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Carriage Underride Accident Lawyer

Big semi trucks are intimidating. If you’ve ever worried about getting too close on the highway, your fears are justified. Major accidents can result in terrifying scenarios that could never happen between two normal-sized vehicles. One of the worst of these types of accidents is called a “carriage underride crash” scenario.carriage of truck

In an underride accident, a passenger vehicle not only collides with a semi-truck but then slides underneath it, getting trapped and possibly crushed as the trailer drags the vehicle. The high ride height of semi-trailers puts it at a perfect position to make an impact with a lower vehicle’s windshield, rather than the front end of the car. The entire canopy can get sheared or crushed in this impact. Many vehicle occupants sustain serious injuries, and some may even be fatal.

This catastrophic type of accident can create a lot of financial and emotional hardship for accident victims and their families. Major injuries can require extended hospital stays, surgeries, and special treatments. All of these medical costs add up.

Auger & Auger gives underride accident victims and their families the means to pursue the maximum available compensation. Big trucking companies have attorneys fighting for them. We fight back.

Call (855) 969-5624 or contact us online to schedule a free, no-obligation consultation with an experienced truck accident attorney. You’ll learn your legal rights and what options you can pursue to potentially start filing a claim immediately.

What Is a Carriage Underride Accident, And Why Are They So Dangerous?

The typical tractor-trailer combination truck rides at about 48” from the ground or four feet. This creates a space that is roughly over the height of many vehicle’s front bumpers. Even most modern mid-size trucks and SUVs do not ride high enough for the front bumper to make substantial contact with the sides of a trailer box in the event of a collision.

Trailers are the longest part of a semi-truck combination, meaning that if a vehicle gets into a wreck with a semi-truck they are likely to make contact with the trailer. If the front end of the vehicle happens to be the part that makes contact, the disconnect between the passenger vehicle’s bumper and the trailer side means that many safety systems designed to protect passengers in front-end collisions are rendered ineffective.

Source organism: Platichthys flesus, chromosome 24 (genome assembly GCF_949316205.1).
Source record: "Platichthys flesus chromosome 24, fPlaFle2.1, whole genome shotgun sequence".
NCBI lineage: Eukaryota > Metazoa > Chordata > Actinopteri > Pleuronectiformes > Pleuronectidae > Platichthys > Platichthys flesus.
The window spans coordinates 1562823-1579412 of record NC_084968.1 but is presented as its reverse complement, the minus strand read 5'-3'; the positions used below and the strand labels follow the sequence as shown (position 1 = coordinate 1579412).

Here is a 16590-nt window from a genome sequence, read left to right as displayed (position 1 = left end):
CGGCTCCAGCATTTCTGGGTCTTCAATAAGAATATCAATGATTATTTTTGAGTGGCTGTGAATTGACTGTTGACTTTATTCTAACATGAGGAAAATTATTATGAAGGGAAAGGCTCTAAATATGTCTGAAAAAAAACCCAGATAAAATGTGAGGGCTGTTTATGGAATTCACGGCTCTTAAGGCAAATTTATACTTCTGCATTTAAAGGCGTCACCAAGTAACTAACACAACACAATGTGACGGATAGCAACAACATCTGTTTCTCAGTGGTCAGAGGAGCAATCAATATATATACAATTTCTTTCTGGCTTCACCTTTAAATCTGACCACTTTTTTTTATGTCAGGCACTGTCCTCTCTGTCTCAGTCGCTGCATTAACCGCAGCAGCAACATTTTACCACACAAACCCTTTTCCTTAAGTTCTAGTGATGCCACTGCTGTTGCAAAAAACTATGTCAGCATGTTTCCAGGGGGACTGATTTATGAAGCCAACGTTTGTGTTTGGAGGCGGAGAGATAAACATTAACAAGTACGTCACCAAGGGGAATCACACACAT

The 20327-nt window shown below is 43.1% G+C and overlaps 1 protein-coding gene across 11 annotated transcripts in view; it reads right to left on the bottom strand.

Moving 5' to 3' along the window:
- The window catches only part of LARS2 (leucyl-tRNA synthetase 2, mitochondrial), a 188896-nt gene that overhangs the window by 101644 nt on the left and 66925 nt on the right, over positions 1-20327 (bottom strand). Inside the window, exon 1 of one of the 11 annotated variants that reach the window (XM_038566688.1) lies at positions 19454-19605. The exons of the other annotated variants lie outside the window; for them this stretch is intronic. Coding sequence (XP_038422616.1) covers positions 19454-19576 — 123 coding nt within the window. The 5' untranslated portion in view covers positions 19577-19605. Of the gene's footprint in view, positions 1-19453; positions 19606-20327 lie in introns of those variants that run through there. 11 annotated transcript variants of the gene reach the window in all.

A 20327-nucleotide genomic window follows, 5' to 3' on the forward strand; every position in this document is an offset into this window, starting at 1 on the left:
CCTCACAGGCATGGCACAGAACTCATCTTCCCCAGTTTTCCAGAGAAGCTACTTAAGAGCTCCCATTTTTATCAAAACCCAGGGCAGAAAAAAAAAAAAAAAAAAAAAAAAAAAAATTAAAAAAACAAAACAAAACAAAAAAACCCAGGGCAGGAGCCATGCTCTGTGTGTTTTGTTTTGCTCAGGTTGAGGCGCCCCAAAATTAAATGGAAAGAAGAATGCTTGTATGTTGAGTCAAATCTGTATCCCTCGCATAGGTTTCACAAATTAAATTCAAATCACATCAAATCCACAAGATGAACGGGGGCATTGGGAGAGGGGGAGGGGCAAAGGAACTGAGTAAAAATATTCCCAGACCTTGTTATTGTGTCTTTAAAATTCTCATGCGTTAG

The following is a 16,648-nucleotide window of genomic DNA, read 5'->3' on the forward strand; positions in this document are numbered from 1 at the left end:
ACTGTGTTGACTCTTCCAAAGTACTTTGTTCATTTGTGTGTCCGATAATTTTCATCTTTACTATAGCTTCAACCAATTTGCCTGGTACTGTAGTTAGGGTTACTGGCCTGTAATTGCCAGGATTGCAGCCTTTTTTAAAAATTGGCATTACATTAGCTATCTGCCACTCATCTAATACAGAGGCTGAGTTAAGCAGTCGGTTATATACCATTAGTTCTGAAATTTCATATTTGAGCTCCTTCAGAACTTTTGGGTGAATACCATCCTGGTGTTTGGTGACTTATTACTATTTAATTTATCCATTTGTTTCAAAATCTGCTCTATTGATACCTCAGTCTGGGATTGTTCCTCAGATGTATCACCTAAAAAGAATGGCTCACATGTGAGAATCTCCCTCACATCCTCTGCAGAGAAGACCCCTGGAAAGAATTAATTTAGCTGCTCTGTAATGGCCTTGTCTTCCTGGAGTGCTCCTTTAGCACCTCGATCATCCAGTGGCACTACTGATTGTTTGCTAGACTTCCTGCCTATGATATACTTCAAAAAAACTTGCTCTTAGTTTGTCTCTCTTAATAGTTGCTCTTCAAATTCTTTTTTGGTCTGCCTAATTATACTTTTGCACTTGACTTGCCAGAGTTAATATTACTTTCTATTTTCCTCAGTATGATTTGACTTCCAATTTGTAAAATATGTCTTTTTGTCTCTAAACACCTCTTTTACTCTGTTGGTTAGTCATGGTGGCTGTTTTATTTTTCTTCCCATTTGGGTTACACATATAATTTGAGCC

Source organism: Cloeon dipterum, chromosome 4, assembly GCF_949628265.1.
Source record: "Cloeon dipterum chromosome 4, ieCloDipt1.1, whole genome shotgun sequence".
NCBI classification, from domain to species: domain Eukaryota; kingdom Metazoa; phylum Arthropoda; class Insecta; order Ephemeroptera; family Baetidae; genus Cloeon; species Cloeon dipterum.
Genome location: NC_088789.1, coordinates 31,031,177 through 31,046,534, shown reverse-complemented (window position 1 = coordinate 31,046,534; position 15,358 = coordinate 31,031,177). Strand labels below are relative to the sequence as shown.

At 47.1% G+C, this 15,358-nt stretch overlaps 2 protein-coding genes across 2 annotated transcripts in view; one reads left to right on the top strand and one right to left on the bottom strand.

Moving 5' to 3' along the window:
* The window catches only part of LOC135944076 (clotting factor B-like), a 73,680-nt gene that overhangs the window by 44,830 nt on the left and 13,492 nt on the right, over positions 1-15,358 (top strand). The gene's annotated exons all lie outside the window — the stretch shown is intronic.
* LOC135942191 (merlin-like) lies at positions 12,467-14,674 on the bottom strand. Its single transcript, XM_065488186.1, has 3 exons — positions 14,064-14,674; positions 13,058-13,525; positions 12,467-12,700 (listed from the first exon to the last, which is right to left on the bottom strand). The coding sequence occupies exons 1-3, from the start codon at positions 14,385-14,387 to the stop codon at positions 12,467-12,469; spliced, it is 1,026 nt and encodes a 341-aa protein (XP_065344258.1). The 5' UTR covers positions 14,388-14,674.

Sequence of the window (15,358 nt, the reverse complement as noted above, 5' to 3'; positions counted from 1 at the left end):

What typically happens is that the top of the hood will get crunched under the side of the trailer, and the vehicle will continue to slide. The front windshield will then get crushed or shorn away, stripping away the passenger vehicle canopy and exposing everyone inside.

Worse, vehicles trapped in the undercarriage of a semi-truck will often get further crushed or dragged by the forces of the trailer as it attempts to stop. Vehicles can get mangled or trap people within them, and rescue efforts will be difficult.

The tendency for vehicles to get caught under and continue to ride with the trailer is why these incidents are described as an “underride crash.”

“Although reported underride crash fatalities represent a small percentage of total traffic fatalities, they present a greater risk of fatalities or serious injuries,” explained the Government Accountability Office in a report on protecting drivers from underride accidents.

The GAO estimates that 219 truck accident fatalities happen because of underride incidents each year, on average.

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when you call (800) 559-5741 or contact
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Contact us today, feel better tomorrow.
(800) 559-5741

Contact us today,
feel better tomorrow.

(800) 559-5741

Truck Underride Accidents a Major Highway Safety Problem, Say Legislators

As trucks got larger and the interstate system opened up in the U.S., trailer underride accidents quickly became an apparent problem. In 1953, Congress introduced the first legislation to make rear underguards mandatory on all semi-truck trailers. The standards were updated again in 1998 but haven’t received any changes since.